Remember this summer's blockbuster, Mad Max: Fury Road? Near the beginning of the movie, citizens in a post-apocalyptic desert city congregate beneath their warlord leader hoping to receive water.
Amidst chaos, a yell breaks out: "Beat-The-Hell-Out-Of-Arizona-State!" The town pounds its shoulders and fists. Again: "Beat-The-Hell-Out-Of-Arizona-State!" For good measure, they repeat it three more times.
Did those get mixed up? Sorry if it's difficult to differentiate between Texas A&M's "Midnight Yell" tradition and a scene from Mad Max. While the people of Mad Max gathered in a barren wasteland, this sea of maroon took place outside a shopping center in southeast Texas.
Because of the Aggies' neutral site game against ASU, the "Midnight Yell" didn't take place in the customary Kyle Field venue, where crowds regularly exceed 30,000. Instead, it drew about a tenth of that at Houston City Centre. Still, an intimidating amount of Aggie maroon, Texas drawls and nonsensical chanting filled the local shopping mall.
This is, of course, coming from the perspective of a student at a Pac-12 school with little tradition and no memorable rituals—certainly nothing to this extent. If, say, I had attended Fish Camp like practically other maniacal audience member, I'm sure this would have been less Mad Max and more Friday Night Lights.
An optional but necessary camp for freshmen prior to the start of school, Fish Camp teaches A&M's newest members every storied Aggie chant and tradition.
Having never attended, I stuck out like, well, a Sun Devil in Aggieland. When the two-story booster bus, topped with Yell Leaders (there are no cheerleaders at A&M — only yell leaders, who are elected by the student body) arrived, it prompted a large "whoop!" from the crowd.
Not everybody can 'whoop.' Whooping is a highly exclusive privilege only afforded to juniors and above. An underclassman whoops, and God knows what happens.
Opposite of whooping—the 12th Man's positive reaction—is hissing. Similar to the reasoning behind "howdy!" being the official greeting of Texas A&M (it's the self-proclaimed friendliest university in the nation, something I can attest to), Aggies fans hiss like a snake, rather than boo, out of respect (though Saturday night's game delivered a mixture of boos and hisses).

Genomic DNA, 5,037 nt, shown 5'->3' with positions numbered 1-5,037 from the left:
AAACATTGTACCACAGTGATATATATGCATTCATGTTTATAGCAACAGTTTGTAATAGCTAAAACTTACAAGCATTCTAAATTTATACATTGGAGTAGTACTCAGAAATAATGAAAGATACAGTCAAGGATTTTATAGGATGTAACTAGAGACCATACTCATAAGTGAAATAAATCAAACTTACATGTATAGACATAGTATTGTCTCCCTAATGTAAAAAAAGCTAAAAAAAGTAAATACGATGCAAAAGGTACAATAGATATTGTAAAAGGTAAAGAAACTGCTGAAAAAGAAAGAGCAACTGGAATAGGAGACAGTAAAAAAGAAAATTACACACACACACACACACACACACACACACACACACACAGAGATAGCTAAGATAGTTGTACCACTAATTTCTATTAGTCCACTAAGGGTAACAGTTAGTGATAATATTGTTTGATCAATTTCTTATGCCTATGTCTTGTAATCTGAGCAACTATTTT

Lo and behold, nobody hissed at me Friday, despite my best efforts to incite a reaction with a lone "Forks Up!" early on after I 'misinterpreted' a call from the yell leaders. I dressed in neutral clothing, partially as an act of journalistic objectivity but also as a safety precaution.
Such was probably for the best when the yell leaders—intermixed between folk tales, chants and songs—started disparaging the Arizona State University. The jokes weren't always accurate:
The only worse thing than the team's records are the players' arrest records. Probably not the ideal topic to spoof for a school that returns "The 2014 Texas A&M football arrests tracker" from a standard Google search. (For the record, the number was seven.) During Todd Graham's tenure as ASU head coach, only two players have been arrested, one of which never suited up for the team.
What do Sun Devils do when they reach the College Football Playoff? Turn off the Xbox! Two problems: 1) The last NCAA Football game released came prior to the College Football Playoff, and 2) If A&M can make this joke toward ASU, doesn't than mean ASU can make the same joke back?
What's the best part of Arizona State? Diploma Mill Avenue! OK, you got me here. Good pun, Aggies. Mill Ave is a popular nightlife strip in Tempe. And at this point, ASU acceptance rate jokes don't need any explanation.
Just had to clear those up, even if A&M's traditions off the field blow ASU's out of the water. Thanks for having me, Aggies: It was an experience unlike anything in the southwest.